Peer Reviewed Publications:

  1. Arlinger S, Billermark E, Oberg M, et al. Clinical trial of a digital hearing aid. Scand Audiol. 1998; 27(1):51-61.
  2. Bille M, Jensen AM, Kjoerbol V, et al. Clinical study of a digital vs an analogue hearing aid. Scand Audiol. 1999; 28(2):127-135.
  3. Brewster KK, Pavlicova M, Stein A, et al. A pilot randomized controlled trial of hearing aids to improve mood and cognition in older adults. Int J Geriatr Psychiatry. 2020; 35(8):842-850.
  4. D'Angelo WR, Bolia RS, Mishler PJ, Morris LJ. Effects of CIC hearing aids on auditory localization listener with normal hearing. J Speech Lang Hear Res. 2001; 44(6):1209-1214.
  5. Edwards B. The future of hearing aid technology. Trends Amplif. 2007; 11(1):31-45.
  6. Frye GJ. Testing digital and analog hearing instruments: processing time delays and phase measurements. The Hearing Review. 2001.
  7. Levitt H. A historical perspective on digital hearing AIDS: how digital technology has changed modern hearing AIDS. Trends Amplif. 2007; 11(1):7-24.
  8. Mahmoudi E, Basu T, Langa K, et al. Can hearing aids delay time to diagnosis of dementia, depression, or falls in older adults? J Am Geriatr Soc. 2019; 67(11):2362-2369.
  9. Mueller G, Bentler R. Brief guide to modern hearing instrument technology. Better Hearing Institute. © 2005 - 2013.
  10. Palmer CV, Ortmann A. Hearing loss and hearing aids. Neurol Clin. 2005; 23(3):901-918.
  11. Powell DS, Oh ES, Lin FR, Deal JA. Hearing impairment and cognition in an aging world. J Assoc Res Otolaryngol. 2021 May 18 [Online ahead of print].
  12. Wood SA, Lutman ME. Relative benefits of linear analogue and advanced digital hearing aids. Int J Audiol. 2004; 43(3):144-155.

Government Agency, Medical Society, and Other Authoritative Publications:

  1. American Academy of Otolaryngology-Head and Neck Surgery. Information on sensorineural hearing loss. Available at: Accessed on October 5, 2021.
  2. American Speech-Language-Hearing Association (ASHA). The audiogram. 2021. Available at: Accessed on October 5, 2021.
  3. American Speech-Language-Hearing Association (ASHA). Type, degree, and configuration of hearing loss. Audiology Information Series. 2015. Available at: Accessed on October 5, 2021.
  4. Centers for Medicare and Medicaid (CMS). Medicare benefit policy manual. Chapter 16. General Exclusions from Coverage. 100 Hearing aids and auditory implants. Revised 11/06/14. Available at: Accessed on October 5, 2021.
  5. National Institute on Deafness and Communication Disorders (NIDCD). Hearing aids. Updated March 6, 2017. Available at: Accessed on October 5, 2021.
  6. National Institute on Deafness and Other Communication Disorders (NIDCD). What the Numbers Mean: An Epidemiological Perspective on Hearing. 2011. Available at: Accessed on October 5, 2021.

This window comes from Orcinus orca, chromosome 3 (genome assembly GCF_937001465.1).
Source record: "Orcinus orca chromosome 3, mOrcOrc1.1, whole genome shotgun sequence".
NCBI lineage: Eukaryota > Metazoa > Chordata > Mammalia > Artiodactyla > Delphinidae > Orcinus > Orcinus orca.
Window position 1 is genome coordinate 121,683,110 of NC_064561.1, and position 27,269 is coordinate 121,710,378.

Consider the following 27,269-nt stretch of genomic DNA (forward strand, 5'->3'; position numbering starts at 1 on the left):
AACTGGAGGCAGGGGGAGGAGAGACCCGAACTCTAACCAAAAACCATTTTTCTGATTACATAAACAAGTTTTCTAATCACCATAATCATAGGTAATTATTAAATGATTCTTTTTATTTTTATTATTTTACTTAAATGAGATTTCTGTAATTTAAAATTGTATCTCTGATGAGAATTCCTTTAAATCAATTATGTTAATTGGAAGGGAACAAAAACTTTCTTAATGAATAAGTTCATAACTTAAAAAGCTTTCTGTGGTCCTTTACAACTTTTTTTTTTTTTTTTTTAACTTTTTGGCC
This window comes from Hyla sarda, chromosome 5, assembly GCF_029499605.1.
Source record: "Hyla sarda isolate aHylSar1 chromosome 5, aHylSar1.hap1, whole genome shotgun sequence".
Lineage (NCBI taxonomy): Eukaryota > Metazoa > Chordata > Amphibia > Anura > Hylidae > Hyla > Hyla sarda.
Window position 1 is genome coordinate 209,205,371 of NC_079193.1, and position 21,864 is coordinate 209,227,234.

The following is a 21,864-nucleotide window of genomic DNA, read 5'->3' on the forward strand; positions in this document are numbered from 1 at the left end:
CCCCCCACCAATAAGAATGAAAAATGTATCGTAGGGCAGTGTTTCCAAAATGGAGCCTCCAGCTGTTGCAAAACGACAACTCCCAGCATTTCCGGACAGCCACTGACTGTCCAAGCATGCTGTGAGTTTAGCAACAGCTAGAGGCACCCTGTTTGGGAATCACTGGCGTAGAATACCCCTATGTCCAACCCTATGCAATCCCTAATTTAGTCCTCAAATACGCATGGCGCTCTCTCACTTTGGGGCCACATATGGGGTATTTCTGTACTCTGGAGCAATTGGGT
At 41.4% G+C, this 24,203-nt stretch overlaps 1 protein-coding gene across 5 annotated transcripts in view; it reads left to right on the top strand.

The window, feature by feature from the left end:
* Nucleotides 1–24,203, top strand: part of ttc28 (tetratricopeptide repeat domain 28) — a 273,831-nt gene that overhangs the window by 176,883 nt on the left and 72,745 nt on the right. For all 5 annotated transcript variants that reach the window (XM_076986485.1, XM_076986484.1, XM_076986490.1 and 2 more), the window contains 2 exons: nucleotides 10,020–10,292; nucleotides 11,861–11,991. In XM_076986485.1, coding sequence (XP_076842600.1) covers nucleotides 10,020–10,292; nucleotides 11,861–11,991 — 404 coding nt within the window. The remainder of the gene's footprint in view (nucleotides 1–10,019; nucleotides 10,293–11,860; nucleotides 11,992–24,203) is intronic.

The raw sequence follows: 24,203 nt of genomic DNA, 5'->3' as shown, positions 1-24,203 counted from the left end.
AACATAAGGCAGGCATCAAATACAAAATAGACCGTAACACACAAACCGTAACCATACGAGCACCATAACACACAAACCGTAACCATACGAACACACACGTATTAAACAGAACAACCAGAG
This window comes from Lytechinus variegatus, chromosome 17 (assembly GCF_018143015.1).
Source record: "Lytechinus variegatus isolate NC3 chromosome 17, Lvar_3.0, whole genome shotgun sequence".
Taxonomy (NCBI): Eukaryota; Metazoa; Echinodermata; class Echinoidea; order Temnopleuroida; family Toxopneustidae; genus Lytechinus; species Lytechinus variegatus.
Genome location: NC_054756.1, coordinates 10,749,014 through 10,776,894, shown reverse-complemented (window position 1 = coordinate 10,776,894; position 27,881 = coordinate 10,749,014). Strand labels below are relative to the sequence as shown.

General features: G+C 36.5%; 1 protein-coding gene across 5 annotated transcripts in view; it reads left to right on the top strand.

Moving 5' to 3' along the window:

7. Ricketts TA. American Speech-Language-Hearing Association (ASHA). Digital hearing aids: current “State of the art”. ASHA© August 1, 2001. Available at: Accessed on October 5, 2021.
  8. Ricketts TA, Chicchis AR, Bess FH. Hearing aids and assistive listening devices. In: Bailey BJ, Calhoun KH, Healy GB, et al., editors. Head and neck surgery—Otolaryngology. 3rd ed. Philadelphia, PA: Lippincott Williams & Wilkins; 2001; Ch.155.
  9. Schilder AG, Chong LY, Ftouh S, Burton MJ. Bilateral versus unilateral hearing aids for bilateral hearing impairment in adults. Cochrane Database Syst Rev. 2017; 12:CD012665.
  10. United States Food and Drug Administration (FDA). Title 21 Food and drugs. Chapter 1; Subpart H. Special requirements for specific devices. §801.420. Hearing aid devices; professional and patient labeling. Revised September 30, 2021. Available at: Accessed on October 5, 2021.

Hearing Aids, Acoustic
Hearing Aids, Air Conduction

The use of specific product names is illustrative only. It is not intended to be a recommendation of one product over another, and is not intended to represent a complete listing of all products available.







Medical Policy & Technology Assessment Committee (MPTAC) review. Updated References section.



MPTAC review. Updated References section. Reformatted Coding section.



MPTAC review. Updated References section.



MPTAC review. References were updated.



MPTAC review. The document header wording was updated from “Current Effective Date” to “Publish Date.” References were updated.



MPTAC review. Updated the formatting in the Clinical Indications section. The criterion for conductive hearing loss was clarified to indicate when unresponsive to medical interventions and unresponsive to surgical interventions or not amenable to surgical correction would meet medical necessity. A new statement was added for binaural hearing aids as medically necessary when criteria are met. The Definitions and References were updated.



MPTAC review. Initial guideline development.